Hydraulic and anatomical properties of light bands in Norway spruce compression wood

January 2006
Tree Physiology;Jan2006, Vol. 26 Issue 1, p17
Academic Journal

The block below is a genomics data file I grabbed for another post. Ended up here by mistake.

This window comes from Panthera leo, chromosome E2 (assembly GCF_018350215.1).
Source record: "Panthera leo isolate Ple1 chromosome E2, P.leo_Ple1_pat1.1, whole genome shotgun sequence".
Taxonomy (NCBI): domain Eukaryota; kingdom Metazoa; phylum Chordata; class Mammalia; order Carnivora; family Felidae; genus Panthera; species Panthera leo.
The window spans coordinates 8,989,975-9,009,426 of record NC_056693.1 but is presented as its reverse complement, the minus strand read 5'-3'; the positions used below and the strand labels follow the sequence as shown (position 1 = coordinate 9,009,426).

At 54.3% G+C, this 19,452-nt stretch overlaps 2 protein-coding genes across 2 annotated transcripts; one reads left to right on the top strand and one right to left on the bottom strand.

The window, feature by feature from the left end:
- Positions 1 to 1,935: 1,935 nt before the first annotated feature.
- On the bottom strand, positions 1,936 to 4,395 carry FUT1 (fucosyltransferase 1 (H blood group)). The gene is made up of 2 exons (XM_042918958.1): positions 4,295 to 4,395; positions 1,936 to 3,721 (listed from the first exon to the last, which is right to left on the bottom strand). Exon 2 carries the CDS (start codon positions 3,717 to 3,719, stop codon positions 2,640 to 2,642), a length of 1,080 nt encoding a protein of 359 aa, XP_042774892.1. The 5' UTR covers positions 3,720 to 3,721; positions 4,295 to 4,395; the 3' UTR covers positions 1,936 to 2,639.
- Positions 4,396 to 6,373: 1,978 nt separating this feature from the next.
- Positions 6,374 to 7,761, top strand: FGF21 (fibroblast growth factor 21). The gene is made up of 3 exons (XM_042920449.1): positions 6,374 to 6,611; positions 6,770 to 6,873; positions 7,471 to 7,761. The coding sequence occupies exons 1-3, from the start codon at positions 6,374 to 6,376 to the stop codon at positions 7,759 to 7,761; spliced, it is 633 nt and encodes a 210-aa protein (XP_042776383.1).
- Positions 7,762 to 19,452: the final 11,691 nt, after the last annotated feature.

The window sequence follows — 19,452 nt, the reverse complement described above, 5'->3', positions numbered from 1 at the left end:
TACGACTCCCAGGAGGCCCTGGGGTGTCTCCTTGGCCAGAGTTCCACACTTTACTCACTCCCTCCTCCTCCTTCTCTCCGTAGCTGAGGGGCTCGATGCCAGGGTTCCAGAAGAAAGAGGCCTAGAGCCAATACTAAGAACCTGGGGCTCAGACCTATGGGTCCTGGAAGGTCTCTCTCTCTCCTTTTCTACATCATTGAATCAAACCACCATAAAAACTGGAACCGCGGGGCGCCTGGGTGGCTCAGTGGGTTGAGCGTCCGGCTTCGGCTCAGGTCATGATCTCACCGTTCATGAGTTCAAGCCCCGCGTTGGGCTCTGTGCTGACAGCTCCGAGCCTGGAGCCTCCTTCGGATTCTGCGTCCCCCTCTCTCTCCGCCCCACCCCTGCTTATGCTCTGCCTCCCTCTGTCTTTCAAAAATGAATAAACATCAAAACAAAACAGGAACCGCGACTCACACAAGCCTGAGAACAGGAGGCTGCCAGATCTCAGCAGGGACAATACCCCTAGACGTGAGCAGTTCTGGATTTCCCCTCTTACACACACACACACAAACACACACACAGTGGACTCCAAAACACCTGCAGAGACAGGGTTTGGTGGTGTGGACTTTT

Compression wood (CW), which is formed on the underside of conifer branches, exhibits a lower specific hydraulic conductivity (ks) compared with normal wood. However, the first-formed tracheids of an annual ring on the underside of a conifer branch often share several properties with normal tracheids, e.g., thin cell walls and angular cross sections. These first-formed tracheids appear bright when observed by the naked eye and are therefore called light bands (LB). In this study, hydraulic and related anatomical properties of LBs were characterized and compared with typical CW and opposite wood (OW). Measurements were made on branches of Norway spruce (Picea abies (L.) Karst.). Specific hydraulic conductivity was measured with fine cannulas connected to microlitre syringes. Micro- and ultrastructural analysis were performed on transverse and radial longitudinal sections by light and scanning electron microscopy.


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